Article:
I hope Montenegro will soon overcome the political and institutional crisis and that we will return to the EU integration path and continue to be recognised as a leader in this process.
We are concerned by the most recent messages of the European Commission over the possible halting of the negotiation process, which would also mean the freezing of funds available to support the economy with the aim of improving competitiveness, creating new jobs and increasing export opportunities, but also improving environmental protection and the transition to a green and circular economy.
The work of the PKCG in 2022 was focused, among other things, on the internationalisation of business operations and the implementation of international projects. Which of the Chamber’s successes would you single out here and what would you highlight among the priorities for 2023?
– During the previous year, the Chamber worked with dedication on the internationalisation of the operations of its member companies, as part of its regular and core activities, but also via projects financed through various programmes of the European Union and other donors. This implies wide ranging support from the provision of information on foreign markets, novelties in the world of marketing, linking up with foreign partners through the organisation of business meetings and appearances at trade fairs, which included the participation of more than 280 companies from Montenegro during the past year.
Thus, through the mediation of the Chamber, domestic businesspeople also expressed interest in cooperating with companies from other markets under the scope of the business meetings that we organised with the U.S., the UAE, Germany, Belgium, Luxembourg, San Marino, Turkey, Serbia, Romania, France, North Macedonia and many other countries.
All of this was also accompanied by a series of educational activities covering topics related to issues of export, the import policies of target markets, functioning within value chains and similar topics. The significantly altered market conditions caused by the COVID-19 pandemic further accentuated the need for accelerated digital transformation, as one of the basic preconditions for internationalisation. As such, this topic has been – and remains – in our focus.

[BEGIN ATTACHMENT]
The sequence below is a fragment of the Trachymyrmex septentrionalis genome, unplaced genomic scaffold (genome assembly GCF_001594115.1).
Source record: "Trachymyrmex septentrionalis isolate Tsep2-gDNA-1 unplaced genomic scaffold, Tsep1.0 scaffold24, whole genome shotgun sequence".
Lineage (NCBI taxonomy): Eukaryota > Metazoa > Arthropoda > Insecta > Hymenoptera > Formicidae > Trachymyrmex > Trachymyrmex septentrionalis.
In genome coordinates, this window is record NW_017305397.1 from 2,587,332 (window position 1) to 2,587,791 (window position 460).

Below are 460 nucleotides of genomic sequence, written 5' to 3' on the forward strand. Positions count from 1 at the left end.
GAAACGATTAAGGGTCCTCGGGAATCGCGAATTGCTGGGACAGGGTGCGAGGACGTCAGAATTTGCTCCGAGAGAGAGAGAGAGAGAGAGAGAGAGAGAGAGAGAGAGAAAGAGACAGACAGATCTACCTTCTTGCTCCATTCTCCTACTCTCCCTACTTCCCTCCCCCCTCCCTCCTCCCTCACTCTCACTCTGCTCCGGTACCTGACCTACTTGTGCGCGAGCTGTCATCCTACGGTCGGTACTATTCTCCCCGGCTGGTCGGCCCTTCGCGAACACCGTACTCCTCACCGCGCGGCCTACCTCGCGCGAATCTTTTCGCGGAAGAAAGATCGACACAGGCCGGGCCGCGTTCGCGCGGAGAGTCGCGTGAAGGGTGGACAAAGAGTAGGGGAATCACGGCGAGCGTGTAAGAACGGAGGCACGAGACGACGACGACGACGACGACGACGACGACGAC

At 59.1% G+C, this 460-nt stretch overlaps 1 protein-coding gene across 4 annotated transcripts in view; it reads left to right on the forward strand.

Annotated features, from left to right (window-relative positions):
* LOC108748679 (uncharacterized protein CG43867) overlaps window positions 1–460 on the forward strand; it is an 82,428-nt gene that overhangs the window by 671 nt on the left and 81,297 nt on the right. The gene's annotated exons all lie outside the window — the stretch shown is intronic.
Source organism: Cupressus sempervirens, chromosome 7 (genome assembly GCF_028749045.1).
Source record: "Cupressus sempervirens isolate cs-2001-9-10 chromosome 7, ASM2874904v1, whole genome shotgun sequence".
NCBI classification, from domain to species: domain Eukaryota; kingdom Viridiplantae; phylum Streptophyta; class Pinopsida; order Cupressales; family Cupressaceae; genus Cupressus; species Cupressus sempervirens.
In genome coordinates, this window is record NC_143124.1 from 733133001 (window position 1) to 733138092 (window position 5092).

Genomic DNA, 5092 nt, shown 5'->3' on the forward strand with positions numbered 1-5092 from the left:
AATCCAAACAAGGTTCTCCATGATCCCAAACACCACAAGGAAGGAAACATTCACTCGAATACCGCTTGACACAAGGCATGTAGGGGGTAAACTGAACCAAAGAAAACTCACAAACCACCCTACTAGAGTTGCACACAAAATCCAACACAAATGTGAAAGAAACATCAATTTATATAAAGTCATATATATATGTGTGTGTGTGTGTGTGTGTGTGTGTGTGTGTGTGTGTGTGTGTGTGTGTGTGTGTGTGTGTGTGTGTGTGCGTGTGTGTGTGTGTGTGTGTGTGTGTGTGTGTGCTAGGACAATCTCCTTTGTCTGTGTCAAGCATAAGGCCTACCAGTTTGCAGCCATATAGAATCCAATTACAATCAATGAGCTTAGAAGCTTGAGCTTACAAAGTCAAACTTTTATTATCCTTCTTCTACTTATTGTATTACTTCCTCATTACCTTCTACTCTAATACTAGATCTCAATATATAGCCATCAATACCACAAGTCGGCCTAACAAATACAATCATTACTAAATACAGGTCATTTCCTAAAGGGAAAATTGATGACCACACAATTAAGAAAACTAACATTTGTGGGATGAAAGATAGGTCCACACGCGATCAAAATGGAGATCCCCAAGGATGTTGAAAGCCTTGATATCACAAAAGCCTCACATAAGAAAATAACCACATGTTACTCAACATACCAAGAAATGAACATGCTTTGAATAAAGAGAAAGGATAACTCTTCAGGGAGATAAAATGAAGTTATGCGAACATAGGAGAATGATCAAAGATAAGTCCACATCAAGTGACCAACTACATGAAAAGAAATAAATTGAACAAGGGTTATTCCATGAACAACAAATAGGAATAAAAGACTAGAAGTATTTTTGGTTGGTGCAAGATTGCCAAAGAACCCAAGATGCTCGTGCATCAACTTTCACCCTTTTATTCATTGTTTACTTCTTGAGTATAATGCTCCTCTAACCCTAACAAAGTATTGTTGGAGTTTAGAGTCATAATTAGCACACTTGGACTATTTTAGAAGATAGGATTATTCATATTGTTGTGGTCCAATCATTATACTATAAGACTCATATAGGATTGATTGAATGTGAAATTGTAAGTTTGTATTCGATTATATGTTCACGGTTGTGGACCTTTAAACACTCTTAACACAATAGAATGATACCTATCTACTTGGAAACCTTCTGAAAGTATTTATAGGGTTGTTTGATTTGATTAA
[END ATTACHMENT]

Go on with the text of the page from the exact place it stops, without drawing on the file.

Through the PKCG’s membership in the Enterprise European Network, the continent’s largest business network, we have an opportunity to present the offers of Montenegrin companies to potential foreign partners, as well as to convey their interest in cooperation to our members. Thanks to this network in particular, we were able to provide the opportunity to participate in numerous online business missions even at the peak of the pandemic and lockdowns.
When it comes to international projects, we have spent years endeavouring to utilise all the benefits of pre-accession assistance in order to raise our own capacities, and those of our members, in the areas of access to finance, through the green and blue economy, digitalisation and advancing the education system in the direction of adjusting labour market supply and demand. I’m glad that we’ve been recognised as a credible partner in this field by renowned institutions and organisations from EU countries that are happy to cooperate with us. Our intention is to be even better in this work, because the exchange of knowledge offered to us through these projects is important for raising the local economy’s level of competitiveness and preparedness to compete successfully on foreign markets.
Businesses expect the Government to create a stable and predictable business environment, considering that it also has the opportunity to influence economic growth and development in 2023
I hope Montenegro will soon overcome the political and institutional crisis and that we will return to the EU integration path and continue to be recognised as a leader in this process
Through numerous initiatives targeting decision makers, we succeed in helping our members to resolve challenges and ease their operations in a large number of cases